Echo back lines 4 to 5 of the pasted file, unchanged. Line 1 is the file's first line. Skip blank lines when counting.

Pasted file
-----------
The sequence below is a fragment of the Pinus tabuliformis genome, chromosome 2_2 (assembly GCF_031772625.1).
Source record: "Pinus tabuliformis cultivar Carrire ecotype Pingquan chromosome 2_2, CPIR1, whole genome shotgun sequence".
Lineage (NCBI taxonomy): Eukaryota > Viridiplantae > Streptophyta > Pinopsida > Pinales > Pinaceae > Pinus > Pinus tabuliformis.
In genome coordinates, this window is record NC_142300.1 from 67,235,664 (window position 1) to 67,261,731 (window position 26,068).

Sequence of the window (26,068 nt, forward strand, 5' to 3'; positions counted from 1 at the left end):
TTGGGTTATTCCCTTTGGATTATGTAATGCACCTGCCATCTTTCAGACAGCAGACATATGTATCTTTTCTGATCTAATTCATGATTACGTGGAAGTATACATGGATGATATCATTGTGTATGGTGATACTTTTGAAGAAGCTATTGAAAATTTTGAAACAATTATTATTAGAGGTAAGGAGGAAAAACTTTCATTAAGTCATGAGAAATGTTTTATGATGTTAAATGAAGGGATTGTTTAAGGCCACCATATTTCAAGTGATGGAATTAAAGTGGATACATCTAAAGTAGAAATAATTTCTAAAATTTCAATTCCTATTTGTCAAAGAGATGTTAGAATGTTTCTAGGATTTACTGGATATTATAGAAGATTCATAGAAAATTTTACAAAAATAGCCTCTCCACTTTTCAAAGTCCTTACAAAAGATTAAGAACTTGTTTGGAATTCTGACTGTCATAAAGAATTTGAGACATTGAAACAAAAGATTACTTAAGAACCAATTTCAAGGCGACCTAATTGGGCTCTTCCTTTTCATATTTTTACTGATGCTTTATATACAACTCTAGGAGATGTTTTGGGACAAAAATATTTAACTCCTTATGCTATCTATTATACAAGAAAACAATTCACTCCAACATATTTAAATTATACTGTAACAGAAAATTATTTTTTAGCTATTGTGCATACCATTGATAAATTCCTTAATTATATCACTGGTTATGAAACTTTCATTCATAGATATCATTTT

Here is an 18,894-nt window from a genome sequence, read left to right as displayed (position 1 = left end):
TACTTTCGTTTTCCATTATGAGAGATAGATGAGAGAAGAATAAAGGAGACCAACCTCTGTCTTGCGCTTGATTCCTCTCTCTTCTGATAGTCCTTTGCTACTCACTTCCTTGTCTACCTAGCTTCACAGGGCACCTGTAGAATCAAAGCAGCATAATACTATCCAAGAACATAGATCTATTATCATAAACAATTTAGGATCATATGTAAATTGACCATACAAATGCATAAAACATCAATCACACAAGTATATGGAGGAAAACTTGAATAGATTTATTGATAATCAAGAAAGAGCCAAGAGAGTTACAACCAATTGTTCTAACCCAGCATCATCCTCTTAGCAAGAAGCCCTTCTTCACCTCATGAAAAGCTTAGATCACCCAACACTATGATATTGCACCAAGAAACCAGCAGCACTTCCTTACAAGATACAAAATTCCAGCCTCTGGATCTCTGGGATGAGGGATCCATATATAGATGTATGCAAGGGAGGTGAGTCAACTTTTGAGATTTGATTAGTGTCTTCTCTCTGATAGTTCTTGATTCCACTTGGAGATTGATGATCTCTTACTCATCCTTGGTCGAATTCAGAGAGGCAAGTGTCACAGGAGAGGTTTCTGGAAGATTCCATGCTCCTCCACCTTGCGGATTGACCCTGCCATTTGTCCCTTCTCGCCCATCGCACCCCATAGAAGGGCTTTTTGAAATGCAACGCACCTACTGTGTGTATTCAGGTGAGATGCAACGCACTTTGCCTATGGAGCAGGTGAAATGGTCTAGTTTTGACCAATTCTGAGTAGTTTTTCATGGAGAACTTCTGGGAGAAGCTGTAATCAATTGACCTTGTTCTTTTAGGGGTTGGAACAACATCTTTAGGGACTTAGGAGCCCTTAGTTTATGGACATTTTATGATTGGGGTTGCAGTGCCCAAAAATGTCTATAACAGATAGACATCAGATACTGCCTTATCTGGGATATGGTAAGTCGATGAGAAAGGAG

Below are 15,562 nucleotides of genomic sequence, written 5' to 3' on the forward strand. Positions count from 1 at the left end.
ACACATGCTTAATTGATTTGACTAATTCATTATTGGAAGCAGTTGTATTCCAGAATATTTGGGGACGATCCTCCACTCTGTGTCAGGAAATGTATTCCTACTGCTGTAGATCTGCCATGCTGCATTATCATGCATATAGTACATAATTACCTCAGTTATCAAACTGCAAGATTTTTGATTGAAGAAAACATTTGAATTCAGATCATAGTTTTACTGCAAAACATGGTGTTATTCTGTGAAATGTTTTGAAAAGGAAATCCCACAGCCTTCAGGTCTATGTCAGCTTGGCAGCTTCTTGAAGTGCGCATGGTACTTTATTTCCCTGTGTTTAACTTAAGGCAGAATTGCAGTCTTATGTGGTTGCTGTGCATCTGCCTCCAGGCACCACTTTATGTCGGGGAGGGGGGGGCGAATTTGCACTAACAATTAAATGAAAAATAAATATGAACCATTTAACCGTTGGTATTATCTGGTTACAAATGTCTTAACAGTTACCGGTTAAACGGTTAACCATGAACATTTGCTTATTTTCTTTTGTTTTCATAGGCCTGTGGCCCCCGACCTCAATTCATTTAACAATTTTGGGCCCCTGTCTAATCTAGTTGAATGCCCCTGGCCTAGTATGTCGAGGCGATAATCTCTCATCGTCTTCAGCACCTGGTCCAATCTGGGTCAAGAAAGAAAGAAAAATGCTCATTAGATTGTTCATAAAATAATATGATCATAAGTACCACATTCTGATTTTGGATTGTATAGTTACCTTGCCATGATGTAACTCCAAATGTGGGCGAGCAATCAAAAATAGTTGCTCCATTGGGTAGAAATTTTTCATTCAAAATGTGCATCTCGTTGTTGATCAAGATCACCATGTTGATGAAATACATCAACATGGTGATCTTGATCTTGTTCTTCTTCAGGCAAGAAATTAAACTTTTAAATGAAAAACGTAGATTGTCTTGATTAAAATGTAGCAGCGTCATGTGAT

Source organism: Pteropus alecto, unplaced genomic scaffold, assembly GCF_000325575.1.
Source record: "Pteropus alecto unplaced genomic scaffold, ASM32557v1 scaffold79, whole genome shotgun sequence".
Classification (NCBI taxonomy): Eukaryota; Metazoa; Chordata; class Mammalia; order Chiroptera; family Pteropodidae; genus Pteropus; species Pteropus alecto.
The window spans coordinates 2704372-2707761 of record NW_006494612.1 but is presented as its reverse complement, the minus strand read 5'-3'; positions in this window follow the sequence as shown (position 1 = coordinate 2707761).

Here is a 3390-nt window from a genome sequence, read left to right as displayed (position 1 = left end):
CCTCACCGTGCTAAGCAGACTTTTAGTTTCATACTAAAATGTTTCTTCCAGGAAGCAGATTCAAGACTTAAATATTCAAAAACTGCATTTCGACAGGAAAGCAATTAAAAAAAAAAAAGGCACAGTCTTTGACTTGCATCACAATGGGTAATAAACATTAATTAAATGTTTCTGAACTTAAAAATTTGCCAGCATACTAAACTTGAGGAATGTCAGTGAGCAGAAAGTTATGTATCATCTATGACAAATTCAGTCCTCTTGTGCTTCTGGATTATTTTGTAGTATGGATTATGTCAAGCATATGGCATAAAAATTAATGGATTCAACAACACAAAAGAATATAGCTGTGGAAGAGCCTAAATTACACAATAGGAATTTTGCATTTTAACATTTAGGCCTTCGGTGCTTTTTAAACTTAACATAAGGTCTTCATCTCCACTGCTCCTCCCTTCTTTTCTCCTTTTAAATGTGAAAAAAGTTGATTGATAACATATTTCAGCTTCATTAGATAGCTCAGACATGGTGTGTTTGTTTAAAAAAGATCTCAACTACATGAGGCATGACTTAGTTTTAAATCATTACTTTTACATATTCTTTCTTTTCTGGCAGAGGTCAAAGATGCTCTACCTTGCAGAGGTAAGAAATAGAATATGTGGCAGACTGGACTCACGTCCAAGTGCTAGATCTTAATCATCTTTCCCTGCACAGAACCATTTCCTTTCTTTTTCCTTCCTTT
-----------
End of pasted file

In genome coordinates, this window is record NC_142300.1 from 67,235,664 (window position 1) to 67,261,731 (window position 26,068).

Sequence of the window (26,068 nt, forward strand, 5' to 3'; positions counted from 1 at the left end):